Federal court to U.S. Polo Association: when it comes to fragrances, "Polo" is taken
As the attorney behind LAW OF FASHION often reminds his clients, in the world of trademarks, timing is (almost) everything. Slow and steady rarely wins the race here, whether the contestants are tortoises, hares, or horses:
A recent opinion authored by Judge Sweet of the Southern District of New York vividly illustrates this point. In a nutshell, Judge Sweet ruled that Polo Ralph Lauren got to the fragrance market first, and that the official U.S. Polo Association -- which entered the market twenty years later, with a confusingly similar logo -- is out of luck. Permanently enjoined, to be precise. So what exactly are we dealing with here? Observe (LOF can't promise that these are these are the very same logos, exactly as presented in the circumstances that gave rise to the case, but you'll get the general idea):
Apart from arguing that there was no likelihood of confusion here, the USPA had accused Ralph Lauren and its fragrance licensees of "attempting to monopolize the depiction of the sport of polo." The Court responded:
"There is . . . clearly room in our vast society for both the USPA and [Ralph Lauren] to engage in licensing activities that do not conflict with one another, and nothing contained in this opinion should be construed as precluding such activities . . . . Nonetheless, to the extent the USPA [uses] "polo" in conjunction [with] the Double Horsement mark on fragrances, this is another matter."
This ruling is especially interesting because, in 2006, a jury found that "the solid Double Horsemen mark with [the accompanying text] 'USPA' [was] not infringing in the context of the apparel market." (Emphasis added; for more on the previous case, look here and here.) For Judge Sweet, the fact that the present dispute involved fragrances, not apparel, and that the text accompanying the "Double Horsemen mark" differed in the two cases, meant that the earlier outcome had no bearing here.
LOF will now leave you to ponder this ruling. (You were warned that not every post would be encyclopedic!) You see, this writer is off to the annual International Contemporary Furniture Fair to find out what those clever industrial designers are up to. Furniture is of particular interest to Charles Colman Law, PLLC, because it is similarly situated to fashion when it comes to IP: as a "useful article," it is only eligible for copyright when it contains a physically or conceptually separable design element. Furniture designers have sometimes prevailed on a separability theory, including in a notable appellate court victory just last year; however, as in the fashion context, a typical furniture knock-off lawsuit may be an uphill battle. But more on that later; cutting-edge design awaits at the decidedly un-cutting edge -- indeed, apparently decrepit -- Javits Center...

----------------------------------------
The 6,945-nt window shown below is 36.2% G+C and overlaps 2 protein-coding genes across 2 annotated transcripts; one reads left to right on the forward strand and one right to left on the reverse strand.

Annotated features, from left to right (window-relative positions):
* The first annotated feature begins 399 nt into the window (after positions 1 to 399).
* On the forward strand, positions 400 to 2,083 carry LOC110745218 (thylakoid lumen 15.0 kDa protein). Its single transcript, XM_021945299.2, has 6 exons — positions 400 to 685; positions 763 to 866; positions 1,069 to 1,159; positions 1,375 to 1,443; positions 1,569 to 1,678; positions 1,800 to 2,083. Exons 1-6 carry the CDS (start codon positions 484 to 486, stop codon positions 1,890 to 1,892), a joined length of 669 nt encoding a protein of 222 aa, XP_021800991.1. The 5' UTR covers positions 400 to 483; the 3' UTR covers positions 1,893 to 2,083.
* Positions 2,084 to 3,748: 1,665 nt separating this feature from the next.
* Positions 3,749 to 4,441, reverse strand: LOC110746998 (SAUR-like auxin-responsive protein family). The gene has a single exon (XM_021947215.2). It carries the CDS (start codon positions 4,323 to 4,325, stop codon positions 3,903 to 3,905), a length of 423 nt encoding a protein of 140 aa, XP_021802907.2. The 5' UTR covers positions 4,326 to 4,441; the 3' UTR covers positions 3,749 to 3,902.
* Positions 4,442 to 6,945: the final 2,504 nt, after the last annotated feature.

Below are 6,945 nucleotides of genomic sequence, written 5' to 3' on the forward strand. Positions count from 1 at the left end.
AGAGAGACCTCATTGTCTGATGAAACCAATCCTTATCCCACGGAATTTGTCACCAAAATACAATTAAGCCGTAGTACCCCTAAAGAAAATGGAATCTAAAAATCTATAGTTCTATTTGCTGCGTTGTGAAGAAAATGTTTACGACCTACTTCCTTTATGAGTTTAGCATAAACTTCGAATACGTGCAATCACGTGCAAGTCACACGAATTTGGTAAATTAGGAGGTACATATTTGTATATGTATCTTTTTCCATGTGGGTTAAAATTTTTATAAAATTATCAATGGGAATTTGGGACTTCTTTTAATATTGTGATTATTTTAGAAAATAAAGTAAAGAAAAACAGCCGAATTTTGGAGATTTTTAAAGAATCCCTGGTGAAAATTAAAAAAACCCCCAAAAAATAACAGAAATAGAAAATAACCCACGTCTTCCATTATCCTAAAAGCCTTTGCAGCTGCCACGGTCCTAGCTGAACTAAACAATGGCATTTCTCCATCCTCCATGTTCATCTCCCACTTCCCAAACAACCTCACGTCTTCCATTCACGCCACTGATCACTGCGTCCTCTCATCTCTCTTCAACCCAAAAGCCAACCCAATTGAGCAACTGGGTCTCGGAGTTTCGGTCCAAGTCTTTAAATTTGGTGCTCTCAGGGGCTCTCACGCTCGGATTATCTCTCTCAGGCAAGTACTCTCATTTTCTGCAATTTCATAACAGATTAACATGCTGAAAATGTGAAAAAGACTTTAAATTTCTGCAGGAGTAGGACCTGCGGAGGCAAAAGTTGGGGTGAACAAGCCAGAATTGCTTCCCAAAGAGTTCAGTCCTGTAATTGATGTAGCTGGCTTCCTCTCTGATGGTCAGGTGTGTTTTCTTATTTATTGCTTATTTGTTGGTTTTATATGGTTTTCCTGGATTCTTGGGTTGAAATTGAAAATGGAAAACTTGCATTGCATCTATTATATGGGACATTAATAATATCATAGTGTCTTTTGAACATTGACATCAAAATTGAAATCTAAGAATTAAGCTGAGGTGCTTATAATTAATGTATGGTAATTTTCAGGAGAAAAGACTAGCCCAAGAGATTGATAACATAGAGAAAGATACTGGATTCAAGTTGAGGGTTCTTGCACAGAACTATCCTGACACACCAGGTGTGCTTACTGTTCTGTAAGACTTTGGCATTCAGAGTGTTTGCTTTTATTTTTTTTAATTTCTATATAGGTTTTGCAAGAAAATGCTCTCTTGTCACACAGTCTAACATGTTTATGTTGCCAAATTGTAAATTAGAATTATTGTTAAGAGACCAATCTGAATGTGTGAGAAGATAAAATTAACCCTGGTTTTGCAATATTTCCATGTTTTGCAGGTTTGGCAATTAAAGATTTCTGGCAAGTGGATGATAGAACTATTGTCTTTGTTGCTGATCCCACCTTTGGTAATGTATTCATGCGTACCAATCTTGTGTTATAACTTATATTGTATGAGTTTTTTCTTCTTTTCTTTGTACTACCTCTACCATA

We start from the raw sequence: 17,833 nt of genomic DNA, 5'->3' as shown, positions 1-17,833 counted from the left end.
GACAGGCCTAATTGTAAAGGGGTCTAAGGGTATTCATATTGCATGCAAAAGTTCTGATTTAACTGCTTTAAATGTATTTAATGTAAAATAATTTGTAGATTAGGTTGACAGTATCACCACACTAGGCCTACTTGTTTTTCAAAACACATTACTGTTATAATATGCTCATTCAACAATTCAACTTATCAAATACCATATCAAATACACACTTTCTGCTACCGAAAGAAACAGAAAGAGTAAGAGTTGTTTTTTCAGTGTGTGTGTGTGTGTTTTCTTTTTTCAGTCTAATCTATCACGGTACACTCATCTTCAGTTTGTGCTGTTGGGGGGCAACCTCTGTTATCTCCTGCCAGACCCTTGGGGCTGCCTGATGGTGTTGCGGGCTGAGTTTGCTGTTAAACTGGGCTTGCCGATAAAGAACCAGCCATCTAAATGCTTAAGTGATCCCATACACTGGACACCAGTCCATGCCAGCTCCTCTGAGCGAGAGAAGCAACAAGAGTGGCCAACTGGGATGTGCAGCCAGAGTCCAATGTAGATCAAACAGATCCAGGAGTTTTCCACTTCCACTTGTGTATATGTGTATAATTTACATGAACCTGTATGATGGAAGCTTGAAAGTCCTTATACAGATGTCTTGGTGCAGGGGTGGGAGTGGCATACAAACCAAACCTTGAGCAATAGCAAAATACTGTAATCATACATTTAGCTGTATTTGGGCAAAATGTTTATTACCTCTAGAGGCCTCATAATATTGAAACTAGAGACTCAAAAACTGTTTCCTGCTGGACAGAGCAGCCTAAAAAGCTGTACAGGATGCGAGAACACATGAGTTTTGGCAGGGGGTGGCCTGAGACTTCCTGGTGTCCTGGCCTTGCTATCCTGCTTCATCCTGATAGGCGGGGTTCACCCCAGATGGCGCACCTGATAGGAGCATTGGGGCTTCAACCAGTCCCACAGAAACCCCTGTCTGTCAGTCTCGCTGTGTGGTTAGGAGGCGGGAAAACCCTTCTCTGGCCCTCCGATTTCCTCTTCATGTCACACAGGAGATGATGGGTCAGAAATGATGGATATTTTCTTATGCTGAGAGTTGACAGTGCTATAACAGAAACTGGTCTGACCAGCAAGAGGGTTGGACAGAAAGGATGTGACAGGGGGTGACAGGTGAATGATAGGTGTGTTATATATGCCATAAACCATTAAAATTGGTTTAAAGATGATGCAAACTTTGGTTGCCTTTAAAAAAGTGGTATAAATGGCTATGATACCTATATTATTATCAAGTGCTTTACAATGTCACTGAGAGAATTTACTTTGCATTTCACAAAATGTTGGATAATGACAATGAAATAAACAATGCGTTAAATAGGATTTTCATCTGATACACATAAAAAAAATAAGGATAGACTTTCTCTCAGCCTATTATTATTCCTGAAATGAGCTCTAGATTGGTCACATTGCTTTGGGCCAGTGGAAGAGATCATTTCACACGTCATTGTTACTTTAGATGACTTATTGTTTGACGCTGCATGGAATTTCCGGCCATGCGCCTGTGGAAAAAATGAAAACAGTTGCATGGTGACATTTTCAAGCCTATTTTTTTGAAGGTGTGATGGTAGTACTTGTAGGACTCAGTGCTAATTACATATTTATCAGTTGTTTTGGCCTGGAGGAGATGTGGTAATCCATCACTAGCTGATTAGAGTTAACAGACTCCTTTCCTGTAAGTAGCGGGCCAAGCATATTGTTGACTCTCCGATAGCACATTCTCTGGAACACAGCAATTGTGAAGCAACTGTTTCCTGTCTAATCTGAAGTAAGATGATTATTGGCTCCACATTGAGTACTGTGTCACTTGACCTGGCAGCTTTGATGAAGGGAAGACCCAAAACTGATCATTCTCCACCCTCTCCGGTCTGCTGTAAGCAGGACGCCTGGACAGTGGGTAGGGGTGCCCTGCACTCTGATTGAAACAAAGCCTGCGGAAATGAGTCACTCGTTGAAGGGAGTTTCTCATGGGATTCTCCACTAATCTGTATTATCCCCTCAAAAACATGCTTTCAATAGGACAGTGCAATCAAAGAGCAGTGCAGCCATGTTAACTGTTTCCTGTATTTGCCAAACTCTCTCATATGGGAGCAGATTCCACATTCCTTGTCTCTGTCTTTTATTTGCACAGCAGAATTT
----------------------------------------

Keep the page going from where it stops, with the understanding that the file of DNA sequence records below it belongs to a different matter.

Update (12/18/11): One many's trash is another man's treasure. Check out this discarded tag and the disclaimer it contains (the front of the tag has been inserted earlier in the blog post; unfortunately, it's impossible to say what this was attached to, whether it pre-dates or post-dates any of the relevant court decisions, or whether the parties have since come to a private agreement that effectively "trumps" a court decision on point):
[This post is for entertainment and informational purposes only, and does not constitute legal advice or create an attorney-client relationship among any individuals or entities. Any views expressed herein are those of the writer on the particular date of this post, and should not necessarily be attributed to his law firm or its clients.]